Dodging the buck

May 20, 2008 4:58 PM

The Audit Commission's biennial National Fraud Initiative has made headlines today after uncovering £140m of fraud across England. Cross-referencing records from councils, public sector payrolls, GPs' surgeries and other bodies allows them to uncover fraud that had so far gone unnoticed, which is of course a welcome programme.


Time and again cases crop up of fraudsters who have conned taxpayers with scams that should have been picked up by the most feckless work experience staffer in the benefits office, but have somehow been allowed to continue for far too long.


For example, in this case Victoria Young was of course wrong to fraudulently claim child benefit for seven fictional children, but surely the authorities should have noticed something was up when she claimed to have had her sixth child only a week after the birth of her fifth? Next time you see a report of a benefits fraudster being sent down, check how much they stole - odds are it is in the thousands, as far too many people are getting away with it for far too long before being detected. If, of course, they are detected at all.


It's a certainty that some councils and agencies are better at this than others, and that some are really failing the public by their incompetence. The former deserve to be praised, and their successful anti-fraud techniques should be replciated, whilst the latter should be named and shamed to spur the improvement that is so sorely needed.


Why, then, have the Audit Commission refused to publish this information? The total figure alone is interesting, and certainly shocking, but it is of little use to man or beast in terms of solving the problem. By releasing the headline figures, it's evident that the Commission to recognise that the media and the public are interested in this issue, so they should take it one step further and harness that interest. Public opinion is a powerful tool, and people are annoyed that their money is being stolen from them - releasing a list of poor performers would be a great way to encourage improvement.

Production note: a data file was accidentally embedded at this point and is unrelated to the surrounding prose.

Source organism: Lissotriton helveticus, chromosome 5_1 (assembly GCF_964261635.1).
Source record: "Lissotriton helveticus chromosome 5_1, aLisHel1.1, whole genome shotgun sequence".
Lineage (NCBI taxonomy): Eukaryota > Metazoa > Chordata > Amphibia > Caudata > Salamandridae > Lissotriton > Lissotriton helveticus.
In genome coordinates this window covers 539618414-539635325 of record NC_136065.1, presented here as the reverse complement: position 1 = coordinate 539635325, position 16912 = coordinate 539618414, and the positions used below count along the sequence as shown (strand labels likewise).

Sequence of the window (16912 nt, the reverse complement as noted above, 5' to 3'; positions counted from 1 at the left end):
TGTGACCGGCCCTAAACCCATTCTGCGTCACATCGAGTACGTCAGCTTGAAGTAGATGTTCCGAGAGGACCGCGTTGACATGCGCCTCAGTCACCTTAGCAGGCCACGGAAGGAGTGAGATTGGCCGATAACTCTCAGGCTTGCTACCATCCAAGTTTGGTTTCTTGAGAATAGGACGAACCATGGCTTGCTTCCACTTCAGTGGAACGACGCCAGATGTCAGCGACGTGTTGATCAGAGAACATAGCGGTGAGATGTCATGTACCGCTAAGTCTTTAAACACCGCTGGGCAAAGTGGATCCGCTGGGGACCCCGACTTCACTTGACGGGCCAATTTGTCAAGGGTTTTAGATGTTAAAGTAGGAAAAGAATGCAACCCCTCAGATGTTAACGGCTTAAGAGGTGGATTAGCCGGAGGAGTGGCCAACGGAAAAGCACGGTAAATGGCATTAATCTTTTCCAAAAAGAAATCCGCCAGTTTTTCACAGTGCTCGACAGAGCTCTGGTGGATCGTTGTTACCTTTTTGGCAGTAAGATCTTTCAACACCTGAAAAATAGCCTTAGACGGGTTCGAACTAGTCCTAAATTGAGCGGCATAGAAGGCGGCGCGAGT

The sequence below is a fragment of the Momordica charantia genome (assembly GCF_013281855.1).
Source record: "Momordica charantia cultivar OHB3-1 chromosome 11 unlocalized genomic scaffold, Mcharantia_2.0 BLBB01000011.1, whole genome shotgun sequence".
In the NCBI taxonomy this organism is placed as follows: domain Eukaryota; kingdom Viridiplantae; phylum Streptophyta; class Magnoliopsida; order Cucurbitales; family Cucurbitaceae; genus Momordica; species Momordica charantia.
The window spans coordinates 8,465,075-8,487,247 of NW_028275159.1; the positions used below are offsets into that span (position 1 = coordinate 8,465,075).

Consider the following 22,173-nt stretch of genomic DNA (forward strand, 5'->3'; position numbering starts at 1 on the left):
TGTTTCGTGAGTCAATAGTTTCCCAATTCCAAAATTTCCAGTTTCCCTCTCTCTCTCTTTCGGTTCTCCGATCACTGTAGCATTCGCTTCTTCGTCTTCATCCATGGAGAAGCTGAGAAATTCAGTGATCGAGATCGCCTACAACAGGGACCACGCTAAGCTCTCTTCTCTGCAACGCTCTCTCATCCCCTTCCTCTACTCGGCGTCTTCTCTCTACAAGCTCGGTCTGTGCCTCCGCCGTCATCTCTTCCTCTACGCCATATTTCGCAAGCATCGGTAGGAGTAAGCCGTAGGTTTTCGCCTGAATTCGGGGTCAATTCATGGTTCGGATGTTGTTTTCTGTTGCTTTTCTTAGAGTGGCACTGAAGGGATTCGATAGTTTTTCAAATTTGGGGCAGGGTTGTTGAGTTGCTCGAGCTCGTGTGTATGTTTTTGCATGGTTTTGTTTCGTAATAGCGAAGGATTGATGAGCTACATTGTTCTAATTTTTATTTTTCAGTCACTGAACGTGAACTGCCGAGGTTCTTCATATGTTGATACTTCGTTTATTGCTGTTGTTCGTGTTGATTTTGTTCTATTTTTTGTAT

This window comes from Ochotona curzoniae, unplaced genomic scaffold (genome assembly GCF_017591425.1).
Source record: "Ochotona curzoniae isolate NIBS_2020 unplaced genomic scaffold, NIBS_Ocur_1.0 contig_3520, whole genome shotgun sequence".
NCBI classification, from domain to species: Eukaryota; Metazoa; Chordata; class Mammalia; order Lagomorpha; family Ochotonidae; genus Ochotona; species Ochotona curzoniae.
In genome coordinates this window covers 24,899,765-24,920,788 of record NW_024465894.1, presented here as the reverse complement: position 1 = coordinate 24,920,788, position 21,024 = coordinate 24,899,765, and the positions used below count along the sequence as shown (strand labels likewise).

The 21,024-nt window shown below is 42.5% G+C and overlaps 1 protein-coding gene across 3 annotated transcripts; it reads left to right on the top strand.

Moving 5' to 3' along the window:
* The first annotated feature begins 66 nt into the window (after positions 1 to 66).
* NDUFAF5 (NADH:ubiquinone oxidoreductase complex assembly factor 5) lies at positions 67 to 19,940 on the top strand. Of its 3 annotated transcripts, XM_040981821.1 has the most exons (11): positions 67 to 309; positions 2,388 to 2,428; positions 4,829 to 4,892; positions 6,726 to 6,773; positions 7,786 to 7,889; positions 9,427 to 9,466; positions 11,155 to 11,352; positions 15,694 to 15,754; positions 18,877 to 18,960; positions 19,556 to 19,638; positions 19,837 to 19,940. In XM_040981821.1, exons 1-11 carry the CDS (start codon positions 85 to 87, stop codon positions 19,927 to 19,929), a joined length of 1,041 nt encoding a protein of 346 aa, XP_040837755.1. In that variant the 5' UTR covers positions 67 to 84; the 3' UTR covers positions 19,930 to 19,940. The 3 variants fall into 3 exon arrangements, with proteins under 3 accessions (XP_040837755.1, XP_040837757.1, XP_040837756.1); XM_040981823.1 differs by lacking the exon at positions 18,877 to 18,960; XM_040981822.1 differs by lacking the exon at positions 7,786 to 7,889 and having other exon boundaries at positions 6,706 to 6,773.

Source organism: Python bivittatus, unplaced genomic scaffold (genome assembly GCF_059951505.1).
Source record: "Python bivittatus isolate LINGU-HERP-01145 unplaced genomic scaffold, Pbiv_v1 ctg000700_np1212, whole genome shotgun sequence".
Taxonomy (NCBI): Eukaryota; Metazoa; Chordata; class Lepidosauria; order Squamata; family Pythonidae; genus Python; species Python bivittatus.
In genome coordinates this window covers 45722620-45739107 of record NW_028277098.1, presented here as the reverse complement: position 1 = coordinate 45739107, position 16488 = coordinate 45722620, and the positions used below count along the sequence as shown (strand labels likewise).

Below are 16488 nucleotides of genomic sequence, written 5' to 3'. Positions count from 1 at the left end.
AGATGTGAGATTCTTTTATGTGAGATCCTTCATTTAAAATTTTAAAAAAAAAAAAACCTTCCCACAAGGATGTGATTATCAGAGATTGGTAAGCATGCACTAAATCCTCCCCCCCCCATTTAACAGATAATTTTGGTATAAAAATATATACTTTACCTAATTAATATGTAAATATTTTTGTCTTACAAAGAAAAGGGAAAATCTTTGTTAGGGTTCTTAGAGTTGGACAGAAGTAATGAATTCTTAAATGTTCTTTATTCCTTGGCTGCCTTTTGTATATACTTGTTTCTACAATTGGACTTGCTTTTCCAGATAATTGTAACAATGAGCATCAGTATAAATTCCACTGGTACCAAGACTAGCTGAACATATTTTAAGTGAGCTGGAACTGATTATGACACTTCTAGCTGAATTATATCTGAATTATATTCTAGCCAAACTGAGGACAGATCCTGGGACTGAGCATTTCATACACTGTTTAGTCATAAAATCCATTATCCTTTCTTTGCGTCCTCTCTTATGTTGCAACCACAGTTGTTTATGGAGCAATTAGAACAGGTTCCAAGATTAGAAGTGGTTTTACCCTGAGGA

The Audit Commission's biennial National Fraud Initiative has made headlines today after uncovering £140m of fraud across England. Cross-referencing records from councils, public sector payrolls, GPs' surgeries and other bodies allows them to uncover fraud that had so far gone unnoticed, which is of course a welcome programme.


Time and again cases crop up of fraudsters who have conned taxpayers with scams that should have been picked up by the most feckless work experience staffer in the benefits office, but have somehow been allowed to continue for far too long.


For example, in this case Victoria Young was of course wrong to fraudulently claim child benefit for seven fictional children, but surely the authorities should have noticed something was up when she claimed to have had her sixth child only a week after the birth of her fifth? Next time you see a report of a benefits fraudster being sent down, check how much they stole - odds are it is in the thousands, as far too many people are getting away with it for far too long before being detected. If, of course, they are detected at all.


It's a certainty that some councils and agencies are better at this than others, and that some are really failing the public by their incompetence. The former deserve to be praised, and their successful anti-fraud techniques should be replciated, whilst the latter should be named and shamed to spur the improvement that is so sorely needed.


Why, then, have the Audit Commission refused to publish this information? The total figure alone is interesting, and certainly shocking, but it is of little use to man or beast in terms of solving the problem. By releasing the headline figures, it's evident that the Commission to recognise that the media and the public are interested in this issue, so they should take it one step further and harness that interest. Public opinion is a powerful tool, and people are annoyed that their money is being stolen from them - releasing a list of poor performers would be a great way to encourage improvement.

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